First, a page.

And as I was doing laps of Tempelhofer Feld in the afternoon sun, thinking of all that, thinking, “Yeah perhaps he read me as a bro?” ’cos I’m tall and kinda slender, and people make a habit of reading taller and more physical as ‘male’, and I have this constant questioning around physicality and masculinity, like all women do, but then I thought, “Okay, if he did, then I’m still taking the compliment,” I’m taking it even if — especially if — he read me as trans, ’cos being able to genuinely express joy and emotion and attraction the way he did, flexing his queer self loudly reading me as masc or straight self into trans chicks, fuck yes, I am here for that. I want and need much more of that unequivocal desire and speaking that desire. And I’ve been talking a lot with my grans lately, Aisha and Iwa, and felt very much this was Allah and the universe reading me, seeing me, seeing me.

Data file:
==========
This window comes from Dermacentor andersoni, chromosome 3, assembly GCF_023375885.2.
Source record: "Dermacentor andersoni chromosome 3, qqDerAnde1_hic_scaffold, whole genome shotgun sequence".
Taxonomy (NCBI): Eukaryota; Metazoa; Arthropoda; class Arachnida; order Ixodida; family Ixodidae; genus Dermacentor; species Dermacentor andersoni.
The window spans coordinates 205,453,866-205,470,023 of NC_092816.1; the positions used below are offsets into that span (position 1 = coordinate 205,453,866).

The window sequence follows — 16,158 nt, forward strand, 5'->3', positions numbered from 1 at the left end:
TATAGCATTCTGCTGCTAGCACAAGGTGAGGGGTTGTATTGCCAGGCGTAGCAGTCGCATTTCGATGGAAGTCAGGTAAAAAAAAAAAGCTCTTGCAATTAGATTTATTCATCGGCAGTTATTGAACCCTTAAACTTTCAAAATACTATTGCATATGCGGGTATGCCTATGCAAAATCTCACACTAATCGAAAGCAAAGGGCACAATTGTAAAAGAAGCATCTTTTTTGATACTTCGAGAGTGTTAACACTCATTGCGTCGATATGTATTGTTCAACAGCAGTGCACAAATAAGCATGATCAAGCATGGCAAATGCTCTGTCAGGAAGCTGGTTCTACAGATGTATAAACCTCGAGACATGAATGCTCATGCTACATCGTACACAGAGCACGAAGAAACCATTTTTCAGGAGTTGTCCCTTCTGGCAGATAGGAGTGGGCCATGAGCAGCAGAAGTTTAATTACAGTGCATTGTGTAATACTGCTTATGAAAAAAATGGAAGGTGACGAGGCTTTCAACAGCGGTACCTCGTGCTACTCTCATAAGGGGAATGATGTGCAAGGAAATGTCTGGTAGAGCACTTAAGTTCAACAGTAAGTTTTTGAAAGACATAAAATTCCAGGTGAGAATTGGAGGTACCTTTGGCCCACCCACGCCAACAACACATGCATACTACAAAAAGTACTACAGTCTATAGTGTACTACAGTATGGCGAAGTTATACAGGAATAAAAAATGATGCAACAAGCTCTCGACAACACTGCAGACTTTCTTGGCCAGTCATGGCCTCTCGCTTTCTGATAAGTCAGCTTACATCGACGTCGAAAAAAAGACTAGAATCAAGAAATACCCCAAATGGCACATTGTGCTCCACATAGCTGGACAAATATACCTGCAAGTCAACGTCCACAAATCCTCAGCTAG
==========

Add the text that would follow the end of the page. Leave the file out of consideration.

I know also some of you reading this, some of you cis women and afab people are gonna wanna tell me how this is objectifying and tell me shit like I don’t already know this, like I haven’t lived this since my early teens, like I would only think and write this if what? I’m seeking validation in misogyny? ’Cos I’m trans? And you think you need to educate me? What can you tell me about anything of what this means, in itself or to me?

A compliment. A compliment is sometimes just a compliment, just reciprocating the joy someone else causes in you, and when I’m receiving it from a source way too an accurate read of what I vibe strongly with, yeah, that’s part of it. Maybe I was that for him too, lighting up the streets of Neukölln, deep in my physicality, and we both looked at each other and laughed in recognising that too perfect moment. Remember that. Remember that beauty. Remember that truth in all what he said.

“I fell in love with you, watching you cycle!”